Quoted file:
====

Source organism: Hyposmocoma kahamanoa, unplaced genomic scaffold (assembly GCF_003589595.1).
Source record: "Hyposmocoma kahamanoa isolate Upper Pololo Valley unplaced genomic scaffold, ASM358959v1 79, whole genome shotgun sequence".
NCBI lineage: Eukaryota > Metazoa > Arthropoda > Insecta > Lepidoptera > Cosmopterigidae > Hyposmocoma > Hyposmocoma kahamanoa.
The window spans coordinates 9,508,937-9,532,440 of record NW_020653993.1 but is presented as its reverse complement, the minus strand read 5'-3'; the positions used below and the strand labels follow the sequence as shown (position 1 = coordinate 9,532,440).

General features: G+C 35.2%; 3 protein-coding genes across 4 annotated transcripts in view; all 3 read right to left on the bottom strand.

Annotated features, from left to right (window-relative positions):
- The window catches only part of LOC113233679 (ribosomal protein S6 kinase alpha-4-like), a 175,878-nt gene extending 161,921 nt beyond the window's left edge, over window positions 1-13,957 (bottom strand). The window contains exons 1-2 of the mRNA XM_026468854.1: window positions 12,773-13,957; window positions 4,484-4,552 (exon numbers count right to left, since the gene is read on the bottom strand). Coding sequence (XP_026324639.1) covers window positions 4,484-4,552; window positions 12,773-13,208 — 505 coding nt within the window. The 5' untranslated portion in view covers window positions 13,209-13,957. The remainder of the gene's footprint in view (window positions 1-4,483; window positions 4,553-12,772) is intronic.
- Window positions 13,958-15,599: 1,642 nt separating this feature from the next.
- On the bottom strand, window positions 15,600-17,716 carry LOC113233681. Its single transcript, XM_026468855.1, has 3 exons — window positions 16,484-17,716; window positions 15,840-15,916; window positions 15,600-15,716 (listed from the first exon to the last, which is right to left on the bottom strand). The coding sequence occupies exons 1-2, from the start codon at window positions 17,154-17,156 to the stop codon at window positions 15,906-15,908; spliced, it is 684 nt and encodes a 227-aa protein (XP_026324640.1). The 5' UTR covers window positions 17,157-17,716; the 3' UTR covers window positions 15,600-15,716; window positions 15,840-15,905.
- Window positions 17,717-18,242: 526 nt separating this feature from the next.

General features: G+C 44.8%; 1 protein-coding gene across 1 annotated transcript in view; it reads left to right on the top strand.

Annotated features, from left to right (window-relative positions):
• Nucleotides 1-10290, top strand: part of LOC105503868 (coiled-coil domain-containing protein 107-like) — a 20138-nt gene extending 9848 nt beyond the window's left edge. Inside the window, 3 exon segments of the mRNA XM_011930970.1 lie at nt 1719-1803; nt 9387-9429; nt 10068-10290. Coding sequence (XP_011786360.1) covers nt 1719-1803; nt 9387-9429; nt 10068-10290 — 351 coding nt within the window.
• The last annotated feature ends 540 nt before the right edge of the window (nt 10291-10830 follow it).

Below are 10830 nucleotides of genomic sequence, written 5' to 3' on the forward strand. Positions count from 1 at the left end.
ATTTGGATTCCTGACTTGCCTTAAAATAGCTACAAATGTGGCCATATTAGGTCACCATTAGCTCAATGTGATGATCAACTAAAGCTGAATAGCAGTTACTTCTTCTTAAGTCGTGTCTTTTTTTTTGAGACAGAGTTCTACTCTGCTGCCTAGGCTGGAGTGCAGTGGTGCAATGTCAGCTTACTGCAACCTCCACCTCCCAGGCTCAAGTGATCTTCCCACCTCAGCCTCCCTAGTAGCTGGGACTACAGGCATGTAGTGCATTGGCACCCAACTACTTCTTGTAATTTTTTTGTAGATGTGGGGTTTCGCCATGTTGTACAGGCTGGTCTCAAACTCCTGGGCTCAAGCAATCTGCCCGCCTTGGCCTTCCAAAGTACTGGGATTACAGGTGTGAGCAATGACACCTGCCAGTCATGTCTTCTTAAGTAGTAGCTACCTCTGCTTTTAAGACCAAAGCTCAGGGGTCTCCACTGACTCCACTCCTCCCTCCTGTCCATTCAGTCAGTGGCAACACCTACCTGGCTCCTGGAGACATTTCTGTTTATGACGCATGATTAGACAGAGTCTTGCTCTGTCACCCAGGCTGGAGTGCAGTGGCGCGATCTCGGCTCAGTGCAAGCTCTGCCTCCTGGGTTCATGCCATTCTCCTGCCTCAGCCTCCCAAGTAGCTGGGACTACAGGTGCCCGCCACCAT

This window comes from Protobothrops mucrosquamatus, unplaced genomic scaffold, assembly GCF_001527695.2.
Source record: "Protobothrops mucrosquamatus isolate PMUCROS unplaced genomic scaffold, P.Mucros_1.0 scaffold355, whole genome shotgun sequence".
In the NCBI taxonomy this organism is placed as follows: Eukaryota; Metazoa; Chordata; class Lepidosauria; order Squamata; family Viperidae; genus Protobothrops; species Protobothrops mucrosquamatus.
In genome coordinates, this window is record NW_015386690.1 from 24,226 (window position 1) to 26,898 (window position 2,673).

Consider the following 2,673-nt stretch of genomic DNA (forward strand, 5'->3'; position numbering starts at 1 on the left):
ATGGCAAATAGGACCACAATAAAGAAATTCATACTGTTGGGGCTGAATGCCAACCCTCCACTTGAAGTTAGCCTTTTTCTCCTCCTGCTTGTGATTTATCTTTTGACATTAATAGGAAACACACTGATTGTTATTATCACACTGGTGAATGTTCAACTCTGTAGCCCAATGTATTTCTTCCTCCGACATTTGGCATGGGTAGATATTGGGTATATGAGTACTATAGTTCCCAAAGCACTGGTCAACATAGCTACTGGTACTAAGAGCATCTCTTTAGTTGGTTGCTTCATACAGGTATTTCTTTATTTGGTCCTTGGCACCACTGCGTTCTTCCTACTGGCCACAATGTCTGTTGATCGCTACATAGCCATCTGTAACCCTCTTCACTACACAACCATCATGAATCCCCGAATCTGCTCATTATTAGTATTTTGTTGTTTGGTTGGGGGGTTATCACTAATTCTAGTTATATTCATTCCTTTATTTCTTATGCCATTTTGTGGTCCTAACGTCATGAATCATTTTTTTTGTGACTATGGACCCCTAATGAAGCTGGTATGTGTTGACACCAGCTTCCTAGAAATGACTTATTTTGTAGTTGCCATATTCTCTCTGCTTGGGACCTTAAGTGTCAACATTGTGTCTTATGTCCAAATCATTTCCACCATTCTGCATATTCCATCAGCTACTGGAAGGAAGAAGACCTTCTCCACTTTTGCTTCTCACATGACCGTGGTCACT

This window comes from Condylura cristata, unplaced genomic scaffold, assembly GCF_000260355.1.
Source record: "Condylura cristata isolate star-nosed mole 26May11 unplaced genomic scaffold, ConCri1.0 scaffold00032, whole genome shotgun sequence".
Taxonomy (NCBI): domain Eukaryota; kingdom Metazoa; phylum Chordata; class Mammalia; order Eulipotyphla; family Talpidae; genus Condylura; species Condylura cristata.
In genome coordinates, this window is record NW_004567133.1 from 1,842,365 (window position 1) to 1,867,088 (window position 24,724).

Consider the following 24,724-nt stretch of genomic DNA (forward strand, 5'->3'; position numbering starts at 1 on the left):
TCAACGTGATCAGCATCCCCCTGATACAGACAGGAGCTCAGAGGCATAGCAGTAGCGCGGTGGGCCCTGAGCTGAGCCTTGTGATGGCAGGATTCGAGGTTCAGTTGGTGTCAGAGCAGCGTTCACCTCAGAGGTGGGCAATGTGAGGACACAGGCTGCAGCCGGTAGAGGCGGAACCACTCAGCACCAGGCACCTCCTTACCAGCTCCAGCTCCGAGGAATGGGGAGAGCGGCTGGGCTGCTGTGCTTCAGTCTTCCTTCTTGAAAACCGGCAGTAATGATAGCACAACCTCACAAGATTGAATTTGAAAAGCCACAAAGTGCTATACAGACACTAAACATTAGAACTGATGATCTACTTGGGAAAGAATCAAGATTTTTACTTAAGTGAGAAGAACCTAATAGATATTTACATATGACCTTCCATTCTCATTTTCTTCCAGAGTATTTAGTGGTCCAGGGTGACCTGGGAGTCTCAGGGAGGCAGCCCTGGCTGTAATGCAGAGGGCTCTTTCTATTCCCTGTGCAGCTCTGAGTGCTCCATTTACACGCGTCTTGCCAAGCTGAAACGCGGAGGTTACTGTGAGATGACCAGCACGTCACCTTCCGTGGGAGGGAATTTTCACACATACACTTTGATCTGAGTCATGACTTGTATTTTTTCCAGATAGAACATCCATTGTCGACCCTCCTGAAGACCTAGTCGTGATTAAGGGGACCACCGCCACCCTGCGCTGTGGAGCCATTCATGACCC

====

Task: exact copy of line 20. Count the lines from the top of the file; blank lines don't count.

In genome coordinates, this window is record NW_015386690.1 from 24,226 (window position 1) to 26,898 (window position 2,673).